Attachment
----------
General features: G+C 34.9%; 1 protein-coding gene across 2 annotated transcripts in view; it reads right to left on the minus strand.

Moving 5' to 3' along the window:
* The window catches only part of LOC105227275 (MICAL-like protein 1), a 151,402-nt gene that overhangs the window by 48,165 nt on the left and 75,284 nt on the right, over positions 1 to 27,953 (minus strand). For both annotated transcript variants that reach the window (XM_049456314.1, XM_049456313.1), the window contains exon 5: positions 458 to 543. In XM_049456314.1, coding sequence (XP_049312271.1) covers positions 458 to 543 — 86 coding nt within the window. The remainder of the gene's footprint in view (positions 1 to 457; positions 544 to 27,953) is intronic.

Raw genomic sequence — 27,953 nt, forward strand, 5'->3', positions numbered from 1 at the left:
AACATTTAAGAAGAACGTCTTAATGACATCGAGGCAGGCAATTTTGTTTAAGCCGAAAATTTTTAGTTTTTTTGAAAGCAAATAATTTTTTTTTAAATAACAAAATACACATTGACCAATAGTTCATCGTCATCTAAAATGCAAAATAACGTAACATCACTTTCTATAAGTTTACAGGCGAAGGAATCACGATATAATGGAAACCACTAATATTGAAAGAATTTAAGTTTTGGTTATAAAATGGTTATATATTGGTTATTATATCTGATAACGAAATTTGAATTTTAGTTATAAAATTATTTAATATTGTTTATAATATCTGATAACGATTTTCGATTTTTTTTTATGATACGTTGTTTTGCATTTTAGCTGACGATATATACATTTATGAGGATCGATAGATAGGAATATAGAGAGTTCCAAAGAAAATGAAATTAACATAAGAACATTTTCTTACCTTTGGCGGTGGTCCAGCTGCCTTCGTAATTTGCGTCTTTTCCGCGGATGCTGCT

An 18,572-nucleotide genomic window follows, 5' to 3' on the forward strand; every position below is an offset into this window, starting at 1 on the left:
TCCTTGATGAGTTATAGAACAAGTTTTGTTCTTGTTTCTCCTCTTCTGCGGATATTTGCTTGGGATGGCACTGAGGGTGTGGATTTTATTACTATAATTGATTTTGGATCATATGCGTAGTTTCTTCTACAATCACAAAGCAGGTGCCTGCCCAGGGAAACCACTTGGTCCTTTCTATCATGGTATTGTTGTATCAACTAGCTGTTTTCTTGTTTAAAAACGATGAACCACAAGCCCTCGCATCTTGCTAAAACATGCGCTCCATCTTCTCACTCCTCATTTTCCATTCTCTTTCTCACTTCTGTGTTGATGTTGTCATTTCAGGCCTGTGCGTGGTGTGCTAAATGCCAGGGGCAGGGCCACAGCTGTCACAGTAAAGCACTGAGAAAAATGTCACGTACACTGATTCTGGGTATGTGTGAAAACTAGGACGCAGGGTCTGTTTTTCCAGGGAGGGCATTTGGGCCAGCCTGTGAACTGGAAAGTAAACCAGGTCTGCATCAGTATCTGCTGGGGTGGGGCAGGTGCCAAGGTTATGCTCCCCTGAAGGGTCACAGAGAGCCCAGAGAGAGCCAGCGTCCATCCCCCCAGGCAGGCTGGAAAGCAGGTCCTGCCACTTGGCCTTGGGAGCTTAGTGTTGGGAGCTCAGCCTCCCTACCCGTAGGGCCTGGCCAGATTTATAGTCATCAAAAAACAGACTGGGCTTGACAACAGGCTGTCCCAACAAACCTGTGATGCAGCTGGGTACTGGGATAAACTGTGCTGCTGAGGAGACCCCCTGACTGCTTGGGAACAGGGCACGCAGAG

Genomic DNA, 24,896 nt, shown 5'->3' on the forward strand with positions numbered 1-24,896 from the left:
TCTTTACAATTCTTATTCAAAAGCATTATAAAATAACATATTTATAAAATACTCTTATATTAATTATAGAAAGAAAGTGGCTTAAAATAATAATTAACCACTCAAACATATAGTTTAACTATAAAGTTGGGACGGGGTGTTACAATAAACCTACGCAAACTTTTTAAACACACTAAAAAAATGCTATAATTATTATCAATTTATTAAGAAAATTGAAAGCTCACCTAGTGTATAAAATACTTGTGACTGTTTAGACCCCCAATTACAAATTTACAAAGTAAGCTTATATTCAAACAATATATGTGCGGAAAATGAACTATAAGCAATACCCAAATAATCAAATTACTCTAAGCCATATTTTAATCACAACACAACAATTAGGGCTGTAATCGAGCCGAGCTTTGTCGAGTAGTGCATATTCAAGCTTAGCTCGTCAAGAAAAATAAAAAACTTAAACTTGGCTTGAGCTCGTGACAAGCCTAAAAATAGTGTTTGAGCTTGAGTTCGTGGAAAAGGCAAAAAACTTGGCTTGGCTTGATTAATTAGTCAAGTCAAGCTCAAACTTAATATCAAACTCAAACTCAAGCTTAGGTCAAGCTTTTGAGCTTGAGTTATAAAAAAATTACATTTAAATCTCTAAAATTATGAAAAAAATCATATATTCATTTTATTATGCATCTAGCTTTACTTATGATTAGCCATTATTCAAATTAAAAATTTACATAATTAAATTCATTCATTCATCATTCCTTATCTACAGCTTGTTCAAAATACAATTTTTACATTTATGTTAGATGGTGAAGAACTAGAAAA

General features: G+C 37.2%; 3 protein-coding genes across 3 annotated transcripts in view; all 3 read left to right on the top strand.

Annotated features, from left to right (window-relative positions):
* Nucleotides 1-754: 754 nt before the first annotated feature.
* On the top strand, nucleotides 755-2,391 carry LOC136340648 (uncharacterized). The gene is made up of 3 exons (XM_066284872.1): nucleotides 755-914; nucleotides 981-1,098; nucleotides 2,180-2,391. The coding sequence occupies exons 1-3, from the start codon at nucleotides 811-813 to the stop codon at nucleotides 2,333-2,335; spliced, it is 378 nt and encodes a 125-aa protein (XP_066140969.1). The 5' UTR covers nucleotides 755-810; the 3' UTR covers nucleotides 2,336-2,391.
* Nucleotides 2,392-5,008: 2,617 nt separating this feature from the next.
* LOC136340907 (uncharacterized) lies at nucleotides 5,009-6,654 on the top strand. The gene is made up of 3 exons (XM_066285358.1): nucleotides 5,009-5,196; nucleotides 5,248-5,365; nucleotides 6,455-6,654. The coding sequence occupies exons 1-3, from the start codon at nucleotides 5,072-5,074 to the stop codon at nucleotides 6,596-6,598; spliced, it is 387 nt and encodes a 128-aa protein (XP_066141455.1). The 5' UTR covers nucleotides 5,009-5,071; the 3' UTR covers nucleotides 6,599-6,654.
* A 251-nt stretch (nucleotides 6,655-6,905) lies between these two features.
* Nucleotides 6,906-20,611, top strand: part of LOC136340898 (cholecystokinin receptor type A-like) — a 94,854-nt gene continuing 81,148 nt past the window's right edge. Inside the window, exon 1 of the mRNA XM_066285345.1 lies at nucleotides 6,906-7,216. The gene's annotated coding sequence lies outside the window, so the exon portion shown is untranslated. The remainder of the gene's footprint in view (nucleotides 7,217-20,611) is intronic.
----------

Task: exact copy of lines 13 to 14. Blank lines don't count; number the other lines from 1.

* On the top strand, nucleotides 755-2,391 carry LOC136340648 (uncharacterized). The gene is made up of 3 exons (XM_066284872.1): nucleotides 755-914; nucleotides 981-1,098; nucleotides 2,180-2,391. The coding sequence occupies exons 1-3, from the start codon at nucleotides 811-813 to the stop codon at nucleotides 2,333-2,335; spliced, it is 378 nt and encodes a 125-aa protein (XP_066140969.1). The 5' UTR covers nucleotides 755-810; the 3' UTR covers nucleotides 2,336-2,391.
* Nucleotides 2,392-5,008: 2,617 nt separating this feature from the next.